But with COVID-19 cases now falling and vaccinations rising, most economists are branding the weak showing a soft patch in a still-robust recovery from the pandemic-induced recession, with a healthy rebound projected in the final months of the year.
Still, the final two months of the year, which are traditionally a strong period for stocks, could come with more risks than usual in 2021.
The Federal Reserve is widely expected to announce this week that it plans to unwind its $120 billion-per-month bond-buying program, which was part of its pandemic-era stimulus measures that helped stocks more than double from their March lows.
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The recent disappointing growth data could reignite a debate among investors about whether the economy is slowing as inflation continues to run higher than expected, according to Chris Zaccarelli, chief investment officer at Independent Advisor Alliance, an investment adviser.
On Wednesday, investors will watch for possible signals from the Fed that the recent rise in inflation may force the central bank to lift interest rates sooner than expected.
“As long as the re-opening continues and people go back to their offices, resume business travel and consumers maintain their spending patterns, then the economy can continue to grow," Zaccarelli said in a note to clients.
Zaccarelli said he remains optimistic about the stock market for the rest of 2021 and into 2022, but added that the second half of next year is “going to become more challenging” if economic growth slows, inflation remains high and the Fed begins raising interest rates within the next 12-15 months.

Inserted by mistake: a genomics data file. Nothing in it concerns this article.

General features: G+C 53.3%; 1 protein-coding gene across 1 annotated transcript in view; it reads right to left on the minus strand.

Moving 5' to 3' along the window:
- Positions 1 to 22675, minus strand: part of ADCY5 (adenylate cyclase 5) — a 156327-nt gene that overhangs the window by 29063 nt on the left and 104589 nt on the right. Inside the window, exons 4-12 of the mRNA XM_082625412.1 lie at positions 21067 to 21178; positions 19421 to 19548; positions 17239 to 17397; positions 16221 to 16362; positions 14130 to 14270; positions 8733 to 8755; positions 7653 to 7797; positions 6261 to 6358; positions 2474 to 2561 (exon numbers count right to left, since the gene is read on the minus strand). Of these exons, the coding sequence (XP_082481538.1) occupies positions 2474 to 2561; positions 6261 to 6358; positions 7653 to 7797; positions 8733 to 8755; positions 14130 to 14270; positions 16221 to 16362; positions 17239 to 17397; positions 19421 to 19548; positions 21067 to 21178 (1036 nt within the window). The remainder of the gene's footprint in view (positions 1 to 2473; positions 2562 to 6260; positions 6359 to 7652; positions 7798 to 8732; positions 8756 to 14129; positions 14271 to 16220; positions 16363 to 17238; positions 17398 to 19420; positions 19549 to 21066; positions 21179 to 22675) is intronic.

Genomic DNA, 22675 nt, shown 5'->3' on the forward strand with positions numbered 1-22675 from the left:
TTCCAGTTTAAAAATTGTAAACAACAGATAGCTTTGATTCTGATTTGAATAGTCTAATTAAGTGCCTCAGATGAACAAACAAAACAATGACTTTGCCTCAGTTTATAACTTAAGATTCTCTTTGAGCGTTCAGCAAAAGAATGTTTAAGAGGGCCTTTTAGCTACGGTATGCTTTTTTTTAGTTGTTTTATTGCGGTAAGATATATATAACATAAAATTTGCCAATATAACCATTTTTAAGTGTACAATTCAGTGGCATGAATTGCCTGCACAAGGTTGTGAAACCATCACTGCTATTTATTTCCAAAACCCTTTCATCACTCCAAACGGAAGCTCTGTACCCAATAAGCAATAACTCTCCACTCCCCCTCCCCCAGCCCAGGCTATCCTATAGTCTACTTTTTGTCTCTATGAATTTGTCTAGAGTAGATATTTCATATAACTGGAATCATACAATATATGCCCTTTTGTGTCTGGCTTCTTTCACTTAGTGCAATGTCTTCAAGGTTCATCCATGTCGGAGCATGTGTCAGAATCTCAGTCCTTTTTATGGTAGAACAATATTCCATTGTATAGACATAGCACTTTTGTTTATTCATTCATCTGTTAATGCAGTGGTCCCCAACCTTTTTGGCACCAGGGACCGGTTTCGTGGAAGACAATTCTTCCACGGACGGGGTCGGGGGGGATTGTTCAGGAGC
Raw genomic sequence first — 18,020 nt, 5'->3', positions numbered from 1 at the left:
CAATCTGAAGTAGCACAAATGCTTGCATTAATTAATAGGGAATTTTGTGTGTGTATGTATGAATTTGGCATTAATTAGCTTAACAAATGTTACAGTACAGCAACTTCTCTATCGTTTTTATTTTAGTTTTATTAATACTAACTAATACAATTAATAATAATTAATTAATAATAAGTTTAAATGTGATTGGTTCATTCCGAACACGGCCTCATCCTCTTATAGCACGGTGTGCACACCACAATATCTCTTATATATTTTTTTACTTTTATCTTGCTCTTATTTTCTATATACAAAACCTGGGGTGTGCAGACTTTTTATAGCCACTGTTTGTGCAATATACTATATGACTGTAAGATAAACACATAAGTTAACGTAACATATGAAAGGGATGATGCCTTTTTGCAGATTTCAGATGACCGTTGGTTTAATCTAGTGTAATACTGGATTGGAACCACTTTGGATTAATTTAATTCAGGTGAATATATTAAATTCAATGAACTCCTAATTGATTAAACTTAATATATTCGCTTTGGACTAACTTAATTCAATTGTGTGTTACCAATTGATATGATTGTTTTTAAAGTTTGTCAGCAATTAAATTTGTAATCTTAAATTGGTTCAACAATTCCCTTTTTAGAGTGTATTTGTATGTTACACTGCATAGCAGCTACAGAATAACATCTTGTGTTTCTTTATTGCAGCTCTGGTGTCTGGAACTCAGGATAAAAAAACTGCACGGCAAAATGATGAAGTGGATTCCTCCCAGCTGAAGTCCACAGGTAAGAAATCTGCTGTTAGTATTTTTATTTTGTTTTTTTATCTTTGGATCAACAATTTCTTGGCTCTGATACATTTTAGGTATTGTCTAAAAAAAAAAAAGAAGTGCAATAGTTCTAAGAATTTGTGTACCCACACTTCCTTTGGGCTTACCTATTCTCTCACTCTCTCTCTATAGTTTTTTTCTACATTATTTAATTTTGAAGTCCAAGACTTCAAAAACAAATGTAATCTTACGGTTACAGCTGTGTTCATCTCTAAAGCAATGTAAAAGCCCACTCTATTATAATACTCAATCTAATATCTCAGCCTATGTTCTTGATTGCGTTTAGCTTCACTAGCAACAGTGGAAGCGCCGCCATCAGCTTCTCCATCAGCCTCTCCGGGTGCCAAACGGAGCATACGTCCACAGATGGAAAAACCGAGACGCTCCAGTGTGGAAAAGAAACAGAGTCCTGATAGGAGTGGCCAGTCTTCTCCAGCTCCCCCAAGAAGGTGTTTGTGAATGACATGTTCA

Why investors should be optimistic
There are signs that there could be more gains to come on Wall Street in the final months of the year on strong seasonality trends, better-than-expected corporate earnings and falling COVID-19 cases. Market breadth has also improved, meaning that more stocks are participating in the rally, a sign of a healthy and strong market.
Jobless claims have also fallen steadily in recent weeks, with continuing claims sliding below 2.5 million recently for the first time since the coronavirus pandemic began.
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After suffering its first 5% pullback of 2021 in early October, the S&P 500 has come roaring back and closed at a record high on Oct. 21. The S&P 500 Index has gained more than 20% so far this year, making more than 50 record highs along the way.
That could be a positive sign for investors in the coming months. The past seven times the S&P 500 had risen 15% for the year heading into the fourth quarter, that final quarter ended up higher each time, rising 5.8%, data from LPL Financial showed.
“We firmly believe that new highs are something to be embraced, not feared, and history shows that new highs tend to come in bunches – something that has certainly been true so far this year,” according to Detrick.
This article originally appeared on USA TODAY: Stock market: What's the best month on Wall Street? It's here!